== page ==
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Scottish breakthrough for recycling wind turbine blades

Glasgow’s University of Strathclyde has signed a memorandum of understanding with Aker Offshore Wind and Aker Horizons to accelerate recycling of glass fibre used in wind turbine blades.

The partners aim to advance the development of recovery processes for used glass fibre products. They plan to commercialise a thermal recovery process developed at lab scale by Strathclyde University’s Department of Mechanical and Aerospace Engineering. This new approach is said to yield near-virgin quality glass fibre from glass-reinforced polymer (GRP) composites.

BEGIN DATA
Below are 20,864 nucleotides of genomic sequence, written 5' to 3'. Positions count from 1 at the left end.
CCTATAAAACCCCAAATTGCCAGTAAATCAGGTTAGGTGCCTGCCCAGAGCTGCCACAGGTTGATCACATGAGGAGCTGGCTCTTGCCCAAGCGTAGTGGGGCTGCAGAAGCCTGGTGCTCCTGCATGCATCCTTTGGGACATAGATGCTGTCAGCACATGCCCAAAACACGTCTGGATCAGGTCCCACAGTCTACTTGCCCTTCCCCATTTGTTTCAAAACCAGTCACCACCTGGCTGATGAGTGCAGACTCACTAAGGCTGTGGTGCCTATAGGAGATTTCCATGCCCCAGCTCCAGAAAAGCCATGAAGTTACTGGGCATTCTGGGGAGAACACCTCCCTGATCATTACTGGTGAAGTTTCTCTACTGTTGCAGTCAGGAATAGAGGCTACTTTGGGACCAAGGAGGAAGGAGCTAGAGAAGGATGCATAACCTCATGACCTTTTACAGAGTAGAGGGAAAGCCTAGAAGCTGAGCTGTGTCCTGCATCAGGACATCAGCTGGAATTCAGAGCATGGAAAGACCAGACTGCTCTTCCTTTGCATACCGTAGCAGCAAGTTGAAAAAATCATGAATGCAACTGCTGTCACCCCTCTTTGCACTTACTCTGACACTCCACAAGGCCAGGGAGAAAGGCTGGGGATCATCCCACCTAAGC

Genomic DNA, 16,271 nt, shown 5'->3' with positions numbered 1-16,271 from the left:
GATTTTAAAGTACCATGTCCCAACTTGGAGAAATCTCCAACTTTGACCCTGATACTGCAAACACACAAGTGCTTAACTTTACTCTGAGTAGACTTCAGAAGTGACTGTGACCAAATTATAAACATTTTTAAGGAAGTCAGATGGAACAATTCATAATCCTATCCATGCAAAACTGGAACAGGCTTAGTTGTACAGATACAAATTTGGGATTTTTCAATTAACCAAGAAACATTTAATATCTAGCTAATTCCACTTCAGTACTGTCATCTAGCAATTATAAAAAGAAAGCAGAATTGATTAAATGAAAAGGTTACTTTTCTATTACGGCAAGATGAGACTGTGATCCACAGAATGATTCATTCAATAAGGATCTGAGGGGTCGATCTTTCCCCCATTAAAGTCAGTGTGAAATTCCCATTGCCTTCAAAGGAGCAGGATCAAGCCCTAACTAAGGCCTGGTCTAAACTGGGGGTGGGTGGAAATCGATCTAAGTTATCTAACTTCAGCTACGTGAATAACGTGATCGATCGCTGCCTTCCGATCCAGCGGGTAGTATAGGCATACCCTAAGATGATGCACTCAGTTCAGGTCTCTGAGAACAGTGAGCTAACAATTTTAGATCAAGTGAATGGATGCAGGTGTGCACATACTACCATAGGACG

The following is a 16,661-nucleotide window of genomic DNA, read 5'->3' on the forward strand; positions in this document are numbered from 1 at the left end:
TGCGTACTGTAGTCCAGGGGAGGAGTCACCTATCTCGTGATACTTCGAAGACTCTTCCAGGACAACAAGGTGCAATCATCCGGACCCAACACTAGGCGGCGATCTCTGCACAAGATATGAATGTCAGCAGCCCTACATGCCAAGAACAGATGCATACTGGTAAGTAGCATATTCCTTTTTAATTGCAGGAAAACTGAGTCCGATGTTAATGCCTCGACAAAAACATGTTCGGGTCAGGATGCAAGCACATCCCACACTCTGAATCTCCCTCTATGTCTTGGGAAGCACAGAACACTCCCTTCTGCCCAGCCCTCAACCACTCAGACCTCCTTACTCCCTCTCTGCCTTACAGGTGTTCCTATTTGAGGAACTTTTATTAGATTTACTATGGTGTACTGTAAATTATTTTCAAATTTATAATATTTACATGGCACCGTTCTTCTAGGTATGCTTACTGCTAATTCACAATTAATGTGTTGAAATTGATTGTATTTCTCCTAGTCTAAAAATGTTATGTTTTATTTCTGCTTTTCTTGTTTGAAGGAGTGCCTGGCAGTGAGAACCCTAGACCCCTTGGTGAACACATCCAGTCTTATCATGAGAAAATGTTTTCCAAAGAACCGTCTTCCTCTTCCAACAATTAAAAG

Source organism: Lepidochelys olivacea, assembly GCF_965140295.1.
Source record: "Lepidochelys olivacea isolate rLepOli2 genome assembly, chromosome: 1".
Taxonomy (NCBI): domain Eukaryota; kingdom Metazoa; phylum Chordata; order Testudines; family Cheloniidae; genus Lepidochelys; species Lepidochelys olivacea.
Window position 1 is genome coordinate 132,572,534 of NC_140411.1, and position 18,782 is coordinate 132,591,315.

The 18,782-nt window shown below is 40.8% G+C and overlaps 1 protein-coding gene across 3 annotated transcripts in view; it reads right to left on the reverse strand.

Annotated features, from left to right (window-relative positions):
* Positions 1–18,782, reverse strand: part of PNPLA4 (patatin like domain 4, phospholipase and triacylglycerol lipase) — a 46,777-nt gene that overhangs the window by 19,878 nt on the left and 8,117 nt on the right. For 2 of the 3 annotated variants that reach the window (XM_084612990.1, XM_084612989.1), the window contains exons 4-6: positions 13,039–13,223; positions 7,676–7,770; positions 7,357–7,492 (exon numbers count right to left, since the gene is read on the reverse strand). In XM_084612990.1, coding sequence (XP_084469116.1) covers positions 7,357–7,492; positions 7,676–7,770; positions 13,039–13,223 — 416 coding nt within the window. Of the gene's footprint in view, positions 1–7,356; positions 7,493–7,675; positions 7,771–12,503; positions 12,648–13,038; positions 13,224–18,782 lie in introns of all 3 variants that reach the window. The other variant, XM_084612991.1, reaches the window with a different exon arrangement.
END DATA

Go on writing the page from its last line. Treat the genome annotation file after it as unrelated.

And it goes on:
The recycling solution transforms composite waste into reusable fibre reinforcement and could meet 50% of the demand for glass fibre if implemented worldwide. Researchers expect a global increase in wind turbine blade waste from around 400 000 tonnes per annum in 2030 to possibly above two million tonnes by 2050.

‘This is a challenge not only for the wind power industry but for all industries reliant on GRP materials in their production and manufacturing,’ says Liu Yang, head of the advanced composites group at the University of Strathclyde. ‘Retaining and redeploying the embodied energy in the fibres is essential as we move to a more circular economy.’

Aker Offshore Wind and Aker Horizons possess a broad expertise in the area of chemical processing and carbon capture. They will contribute the required funding and experience to establish the solution on an industrial footing.

Today, glass fibre has many applications, including vehicle manufacturing, maritime vessels, oil and gas production, construction and sporting goods.

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